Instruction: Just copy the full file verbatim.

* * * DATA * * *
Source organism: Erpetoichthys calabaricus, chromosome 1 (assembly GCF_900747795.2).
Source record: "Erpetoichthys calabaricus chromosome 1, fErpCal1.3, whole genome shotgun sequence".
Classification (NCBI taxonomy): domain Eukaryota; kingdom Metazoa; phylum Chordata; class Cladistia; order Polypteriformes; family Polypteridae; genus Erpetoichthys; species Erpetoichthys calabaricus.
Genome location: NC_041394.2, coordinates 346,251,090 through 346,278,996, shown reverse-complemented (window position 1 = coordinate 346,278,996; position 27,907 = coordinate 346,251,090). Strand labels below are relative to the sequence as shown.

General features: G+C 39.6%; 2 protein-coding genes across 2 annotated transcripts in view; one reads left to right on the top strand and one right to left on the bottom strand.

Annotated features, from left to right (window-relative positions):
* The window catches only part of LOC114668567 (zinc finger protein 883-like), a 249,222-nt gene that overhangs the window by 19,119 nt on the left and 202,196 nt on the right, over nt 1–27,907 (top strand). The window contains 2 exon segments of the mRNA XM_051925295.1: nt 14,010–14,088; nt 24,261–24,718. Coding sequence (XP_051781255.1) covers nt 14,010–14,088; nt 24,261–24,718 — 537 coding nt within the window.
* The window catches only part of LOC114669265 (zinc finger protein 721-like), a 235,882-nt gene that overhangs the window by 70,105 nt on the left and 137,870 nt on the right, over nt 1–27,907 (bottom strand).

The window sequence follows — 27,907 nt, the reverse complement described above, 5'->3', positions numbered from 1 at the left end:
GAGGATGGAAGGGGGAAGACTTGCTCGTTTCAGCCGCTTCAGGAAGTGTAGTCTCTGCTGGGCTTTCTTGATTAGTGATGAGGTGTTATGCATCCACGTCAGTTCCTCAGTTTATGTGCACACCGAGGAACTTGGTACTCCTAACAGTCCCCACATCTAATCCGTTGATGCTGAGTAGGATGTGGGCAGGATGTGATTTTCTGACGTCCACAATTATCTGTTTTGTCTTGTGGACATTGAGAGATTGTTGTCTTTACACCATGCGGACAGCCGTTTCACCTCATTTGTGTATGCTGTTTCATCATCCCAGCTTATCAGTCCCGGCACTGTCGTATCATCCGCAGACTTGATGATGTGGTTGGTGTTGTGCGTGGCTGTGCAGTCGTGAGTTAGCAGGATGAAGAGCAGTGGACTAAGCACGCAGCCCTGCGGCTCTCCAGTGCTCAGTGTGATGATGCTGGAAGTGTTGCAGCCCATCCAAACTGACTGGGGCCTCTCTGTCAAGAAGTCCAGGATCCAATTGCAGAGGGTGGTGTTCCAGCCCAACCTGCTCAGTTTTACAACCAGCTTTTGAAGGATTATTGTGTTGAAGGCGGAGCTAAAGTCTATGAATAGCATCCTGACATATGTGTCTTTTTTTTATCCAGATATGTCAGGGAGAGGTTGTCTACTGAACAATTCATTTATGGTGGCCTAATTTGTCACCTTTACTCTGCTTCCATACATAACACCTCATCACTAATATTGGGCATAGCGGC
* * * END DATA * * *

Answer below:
Source organism: Erpetoichthys calabaricus, chromosome 1 (assembly GCF_900747795.2).
Source record: "Erpetoichthys calabaricus chromosome 1, fErpCal1.3, whole genome shotgun sequence".
Classification (NCBI taxonomy): domain Eukaryota; kingdom Metazoa; phylum Chordata; class Cladistia; order Polypteriformes; family Polypteridae; genus Erpetoichthys; species Erpetoichthys calabaricus.
Genome location: NC_041394.2, coordinates 346,251,090 through 346,278,996, shown reverse-complemented (window position 1 = coordinate 346,278,996; position 27,907 = coordinate 346,251,090). Strand labels below are relative to the sequence as shown.

General features: G+C 39.6%; 2 protein-coding genes across 2 annotated transcripts in view; one reads left to right on the top strand and one right to left on the bottom strand.

Annotated features, from left to right (window-relative positions):
* The window catches only part of LOC114668567 (zinc finger protein 883-like), a 249,222-nt gene that overhangs the window by 19,119 nt on the left and 202,196 nt on the right, over nt 1–27,907 (top strand). The window contains 2 exon segments of the mRNA XM_051925295.1: nt 14,010–14,088; nt 24,261–24,718. Coding sequence (XP_051781255.1) covers nt 14,010–14,088; nt 24,261–24,718 — 537 coding nt within the window.
* The window catches only part of LOC114669265 (zinc finger protein 721-like), a 235,882-nt gene that overhangs the window by 70,105 nt on the left and 137,870 nt on the right, over nt 1–27,907 (bottom strand).

The window sequence follows — 27,907 nt, the reverse complement described above, 5'->3', positions numbered from 1 at the left end:
GAGGATGGAAGGGGGAAGACTTGCTCGTTTCAGCCGCTTCAGGAAGTGTAGTCTCTGCTGGGCTTTCTTGATTAGTGATGAGGTGTTATGCATCCACGTCAGTTCCTCAGTTTATGTGCACACCGAGGAACTTGGTACTCCTAACAGTCCCCACATCTAATCCGTTGATGCTGAGTAGGATGTGGGCAGGATGTGATTTTCTGACGTCCACAATTATCTGTTTTGTCTTGTGGACATTGAGAGATTGTTGTCTTTACACCATGCGGACAGCCGTTTCACCTCATTTGTGTATGCTGTTTCATCATCCCAGCTTATCAGTCCCGGCACTGTCGTATCATCCGCAGACTTGATGATGTGGTTGGTGTTGTGCGTGGCTGTGCAGTCGTGAGTTAGCAGGATGAAGAGCAGTGGACTAAGCACGCAGCCCTGCGGCTCTCCAGTGCTCAGTGTGATGATGCTGGAAGTGTTGCAGCCCATCCAAACTGACTGGGGCCTCTCTGTCAAGAAGTCCAGGATCCAATTGCAGAGGGTGGTGTTCCAGCCCAACCTGCTCAGTTTTACAACCAGCTTTTGAAGGATTATTGTGTTGAAGGCGGAGCTAAAGTCTATGAATAGCATCCTGACATATGTGTCTTTTTTTTATCCAGATATGTCAGGGAGAGGTTGTCTACTGAACAATTCATTTATGGTGGCCTAATTTGTCACCTTTACTCTGCTTCCATACATAACACCTCATCACTAATATTGGGCATAGCGGC